The Yale Divinity Library is one of the world’s great theological libraries. It is responsible for building Yale’s research collections in most areas related to the study of Christianity. The Divinity Library has particular strengths in the history of Christianity, biblical studies, and Christian theology (both historical and constructive). Its collections now total more than 600,000 bound volumes, more than 270,000 pieces of microform, and significant electronic holdings. In addition, the Divinity Library’s special collections hold more than 5,500 linear feet of manuscript and archival materials as well as many antiquarian and rare books and pamphlets. Holdings in the areas of the history of Christian mission, student volunteer movements, and New England clergy and theology are particularly strong. The Divinity Library collections were recently expanded by the acquisition of books and manuscripts from Andover Newton Theological School. The Andover Newton materials also included a large collection of Jonathan Edwards manuscripts that are now housed in Beinecke Library.
The Divinity Library traces its origins to the construction of the Sterling Divinity Quadrangle in 1932. At that time, three collections were moved to the School’s new location at 409 Prospect Street: the Trowbridge Reference Library, the Sneath Library of Religious Education, and the Day Missions Library. With that move, the new Divinity Library began to serve as Yale’s main location for Christian materials in the fields of historical and constructive theology, biblical studies, and church history. These historical collections reflect a tradition of library service that continues today in the Trowbridge Reading Room, the Ministry Resource Center, and the Day Missions Library.
The Day Missions Library is the most distinctive and strongest collection of its kind. It was established in 1891 by George Edward Day, a professor of Hebrew language and literature, and his wife, Olivia Hotchkiss Day. In 1932 the collection included more than 20,000 volumes—about two thirds of the Divinity Library’s original collection. The Day collection has continued to grow over the years, with support from the Day endowment and, since 1981, with income from a fund established by Kenneth Scott Latourette, a professor of missions. The Day Missions Collection today makes up a healthy percentage of the Divinity Library’s volumes and constitutes the bulk of its manuscript and archival collections. Its scope has expanded from a fairly narrow focus on the history of Christian mission to become one of the preeminent collections documenting the thought, history, and practice of world Christianity. The Day Missions Room—one of the most recognizable spaces in the Divinity Quadrangle—is home to a selection of the library’s holdings in the history of Christian mission.
Also housed at the Yale Divinity Library is the Ministry Resource Center, a specialized collection of books on pastoral ministry as well as Sunday school curricula, Bible study guides, games, and vacation Bible school materials. The library continues to acquire these materials; however, many of them are increasingly found online. As a result, the library’s emphasis is shifting away from supporting a traditional resource center, moving toward the addition of more scholarly and semi-scholarly works on pastoral ministry and developing greater facility with online materials.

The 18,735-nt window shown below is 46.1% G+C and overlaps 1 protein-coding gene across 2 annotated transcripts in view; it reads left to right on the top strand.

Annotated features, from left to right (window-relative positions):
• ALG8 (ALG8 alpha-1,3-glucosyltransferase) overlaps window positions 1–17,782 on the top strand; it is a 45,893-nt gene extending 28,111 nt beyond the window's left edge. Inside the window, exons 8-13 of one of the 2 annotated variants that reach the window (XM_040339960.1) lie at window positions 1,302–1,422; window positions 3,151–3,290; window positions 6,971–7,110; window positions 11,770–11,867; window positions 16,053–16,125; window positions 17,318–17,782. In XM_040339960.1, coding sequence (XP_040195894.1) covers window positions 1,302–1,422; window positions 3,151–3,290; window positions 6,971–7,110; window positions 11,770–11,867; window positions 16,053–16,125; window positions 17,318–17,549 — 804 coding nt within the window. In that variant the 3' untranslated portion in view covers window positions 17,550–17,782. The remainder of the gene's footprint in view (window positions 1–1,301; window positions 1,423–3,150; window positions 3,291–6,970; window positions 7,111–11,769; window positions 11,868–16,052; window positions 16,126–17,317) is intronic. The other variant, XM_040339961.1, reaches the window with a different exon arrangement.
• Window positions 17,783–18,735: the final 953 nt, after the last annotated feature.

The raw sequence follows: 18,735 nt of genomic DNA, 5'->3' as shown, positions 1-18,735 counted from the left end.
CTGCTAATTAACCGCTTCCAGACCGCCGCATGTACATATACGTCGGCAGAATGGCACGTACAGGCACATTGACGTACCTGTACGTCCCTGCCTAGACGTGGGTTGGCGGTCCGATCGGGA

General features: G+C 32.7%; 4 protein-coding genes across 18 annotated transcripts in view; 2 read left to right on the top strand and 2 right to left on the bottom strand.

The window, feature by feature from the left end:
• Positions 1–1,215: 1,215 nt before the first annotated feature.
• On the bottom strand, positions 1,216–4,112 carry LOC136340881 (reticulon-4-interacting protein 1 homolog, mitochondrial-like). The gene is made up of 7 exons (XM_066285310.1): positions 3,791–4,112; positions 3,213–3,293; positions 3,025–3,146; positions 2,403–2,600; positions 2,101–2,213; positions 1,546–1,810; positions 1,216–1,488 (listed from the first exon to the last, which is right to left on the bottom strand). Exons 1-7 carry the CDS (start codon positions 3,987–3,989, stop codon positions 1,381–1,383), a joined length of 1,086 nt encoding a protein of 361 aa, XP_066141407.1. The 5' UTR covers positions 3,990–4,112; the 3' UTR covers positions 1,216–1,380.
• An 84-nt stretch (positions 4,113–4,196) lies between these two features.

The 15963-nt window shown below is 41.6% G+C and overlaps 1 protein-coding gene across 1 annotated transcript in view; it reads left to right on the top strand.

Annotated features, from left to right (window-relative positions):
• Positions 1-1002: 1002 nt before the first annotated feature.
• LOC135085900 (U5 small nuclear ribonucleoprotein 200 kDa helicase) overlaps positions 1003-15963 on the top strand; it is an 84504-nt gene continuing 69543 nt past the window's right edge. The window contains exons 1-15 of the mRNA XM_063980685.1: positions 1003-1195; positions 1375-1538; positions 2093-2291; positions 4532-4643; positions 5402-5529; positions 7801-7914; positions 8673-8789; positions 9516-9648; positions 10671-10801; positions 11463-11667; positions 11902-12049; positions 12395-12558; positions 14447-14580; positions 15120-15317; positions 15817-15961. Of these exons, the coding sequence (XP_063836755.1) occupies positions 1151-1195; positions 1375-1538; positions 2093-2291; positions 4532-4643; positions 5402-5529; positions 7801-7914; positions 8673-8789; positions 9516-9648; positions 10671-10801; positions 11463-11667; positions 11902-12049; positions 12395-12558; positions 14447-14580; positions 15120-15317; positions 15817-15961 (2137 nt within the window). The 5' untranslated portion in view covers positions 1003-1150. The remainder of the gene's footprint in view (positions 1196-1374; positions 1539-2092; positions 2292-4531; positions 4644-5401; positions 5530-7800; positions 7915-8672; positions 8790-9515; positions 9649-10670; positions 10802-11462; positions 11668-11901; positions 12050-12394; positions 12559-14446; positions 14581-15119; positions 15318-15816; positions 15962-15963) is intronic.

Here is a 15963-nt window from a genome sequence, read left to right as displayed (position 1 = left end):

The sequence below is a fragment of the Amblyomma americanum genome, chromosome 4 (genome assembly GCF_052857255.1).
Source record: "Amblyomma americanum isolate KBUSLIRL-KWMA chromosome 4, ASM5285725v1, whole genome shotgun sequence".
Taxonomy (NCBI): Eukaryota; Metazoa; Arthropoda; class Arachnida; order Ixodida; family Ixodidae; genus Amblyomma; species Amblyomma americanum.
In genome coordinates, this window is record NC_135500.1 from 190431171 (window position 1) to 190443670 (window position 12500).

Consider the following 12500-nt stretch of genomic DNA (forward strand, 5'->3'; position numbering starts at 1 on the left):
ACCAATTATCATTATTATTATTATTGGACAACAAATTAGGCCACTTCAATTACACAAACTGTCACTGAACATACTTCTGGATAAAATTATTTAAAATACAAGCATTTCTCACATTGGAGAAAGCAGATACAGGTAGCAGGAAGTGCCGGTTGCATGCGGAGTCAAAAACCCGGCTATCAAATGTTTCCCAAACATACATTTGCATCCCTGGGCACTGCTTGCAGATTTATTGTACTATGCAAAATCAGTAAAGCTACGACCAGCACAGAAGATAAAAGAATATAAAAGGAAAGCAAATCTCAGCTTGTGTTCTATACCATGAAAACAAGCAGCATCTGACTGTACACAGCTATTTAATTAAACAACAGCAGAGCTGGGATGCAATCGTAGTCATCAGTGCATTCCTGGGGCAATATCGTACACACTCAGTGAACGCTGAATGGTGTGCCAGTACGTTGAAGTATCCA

Resources found elsewhere at Yale bearing upon the work of YDS include approximately 100,000 volumes classed as religion in Sterling Memorial Library, with another 100,000 in the Library Shelving Facility. The wider collections contain a wealth of scholarly periodicals and publications of learned societies, including source material on the Protestant Reformation, Byzantine and Orthodox literature, Judaica, and early Americana. The Beinecke Rare Book and Manuscript Library includes prime collections such as the James Weldon Johnson Memorial Collection of Negro Arts and Letters and extensive collections on Mormonism, Cardinal John Henry Newman, and the Tractarian Movement. The Robert B. Haas Family Arts Library has resources on Christian art, and the Yale University Art Gallery contains examples of some of the earliest known Christian art. The Music Library features the Lowell Mason Collection of Hymnology. Special collections within Sterling Memorial Library also include archaeological resources bearing on biblical studies and Christian origins and the ancient Near East in general. Resources to support various area programs at Yale—East Asia, South Asia, Southeast Asia, Africa, Latin America, and Slavic and East European—are invaluable for the study of missions, non-Christian religions and culture, and world Christianity. Yale students have access to all Yale Library collections as well as circulating materials, which can be transported to any Yale library to be checked out and returned.